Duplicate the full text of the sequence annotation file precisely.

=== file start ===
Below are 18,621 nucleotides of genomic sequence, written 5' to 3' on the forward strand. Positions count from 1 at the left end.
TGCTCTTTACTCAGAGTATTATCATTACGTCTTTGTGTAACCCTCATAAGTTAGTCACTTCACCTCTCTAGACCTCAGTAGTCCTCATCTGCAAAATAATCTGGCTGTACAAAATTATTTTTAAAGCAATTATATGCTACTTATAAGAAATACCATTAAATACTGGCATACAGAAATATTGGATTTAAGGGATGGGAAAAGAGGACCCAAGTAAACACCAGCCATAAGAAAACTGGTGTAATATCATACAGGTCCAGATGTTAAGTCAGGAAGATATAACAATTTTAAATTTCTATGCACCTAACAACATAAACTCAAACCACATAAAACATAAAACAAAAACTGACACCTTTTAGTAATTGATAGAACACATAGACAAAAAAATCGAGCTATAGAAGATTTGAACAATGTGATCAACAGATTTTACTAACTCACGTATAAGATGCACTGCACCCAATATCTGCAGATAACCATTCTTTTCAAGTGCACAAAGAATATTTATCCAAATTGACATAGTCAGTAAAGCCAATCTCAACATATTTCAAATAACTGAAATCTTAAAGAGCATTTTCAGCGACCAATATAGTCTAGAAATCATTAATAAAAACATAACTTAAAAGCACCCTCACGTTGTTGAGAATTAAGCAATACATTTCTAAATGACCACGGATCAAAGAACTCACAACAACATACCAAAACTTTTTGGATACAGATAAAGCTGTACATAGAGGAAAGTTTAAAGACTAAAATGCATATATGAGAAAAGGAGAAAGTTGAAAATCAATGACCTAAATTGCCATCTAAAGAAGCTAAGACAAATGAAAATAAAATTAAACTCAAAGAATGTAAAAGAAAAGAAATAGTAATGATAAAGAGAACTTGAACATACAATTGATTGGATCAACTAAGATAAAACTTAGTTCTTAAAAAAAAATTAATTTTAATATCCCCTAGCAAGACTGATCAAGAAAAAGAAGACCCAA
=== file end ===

Below are 18,621 nucleotides of genomic sequence, written 5' to 3' on the forward strand. Positions count from 1 at the left end.
TGCTCTTTACTCAGAGTATTATCATTACGTCTTTGTGTAACCCTCATAAGTTAGTCACTTCACCTCTCTAGACCTCAGTAGTCCTCATCTGCAAAATAATCTGGCTGTACAAAATTATTTTTAAAGCAATTATATGCTACTTATAAGAAATACCATTAAATACTGGCATACAGAAATATTGGATTTAAGGGATGGGAAAAGAGGACCCAAGTAAACACCAGCCATAAGAAAACTGGTGTAATATCATACAGGTCCAGATGTTAAGTCAGGAAGATATAACAATTTTAAATTTCTATGCACCTAACAACATAAACTCAAACCACATAAAACATAAAACAAAAACTGACACCTTTTAGTAATTGATAGAACACATAGACAAAAAAATCGAGCTATAGAAGATTTGAACAATGTGATCAACAGATTTTACTAACTCACGTATAAGATGCACTGCACCCAATATCTGCAGATAACCATTCTTTTCAAGTGCACAAAGAATATTTATCCAAATTGACATAGTCAGTAAAGCCAATCTCAACATATTTCAAATAACTGAAATCTTAAAGAGCATTTTCAGCGACCAATATAGTCTAGAAATCATTAATAAAAACATAACTTAAAAGCACCCTCACGTTGTTGAGAATTAAGCAATACATTTCTAAATGACCACGGATCAAAGAACTCACAACAACATACCAAAACTTTTTGGATACAGATAAAGCTGTACATAGAGGAAAGTTTAAAGACTAAAATGCATATATGAGAAAAGGAGAAAGTTGAAAATCAATGACCTAAATTGCCATCTAAAGAAGCTAAGACAAATGAAAATAAAATTAAACTCAAAGAATGTAAAAGAAAAGAAATAGTAATGATAAAGAGAACTTGAACATACAATTGATTGGATCAACTAAGATAAAACTTAGTTCTTAAAAAAAAATTAATTTTAATATCCCCTAGCAAGACTGATCAAGAAAAAGAAGACCCAA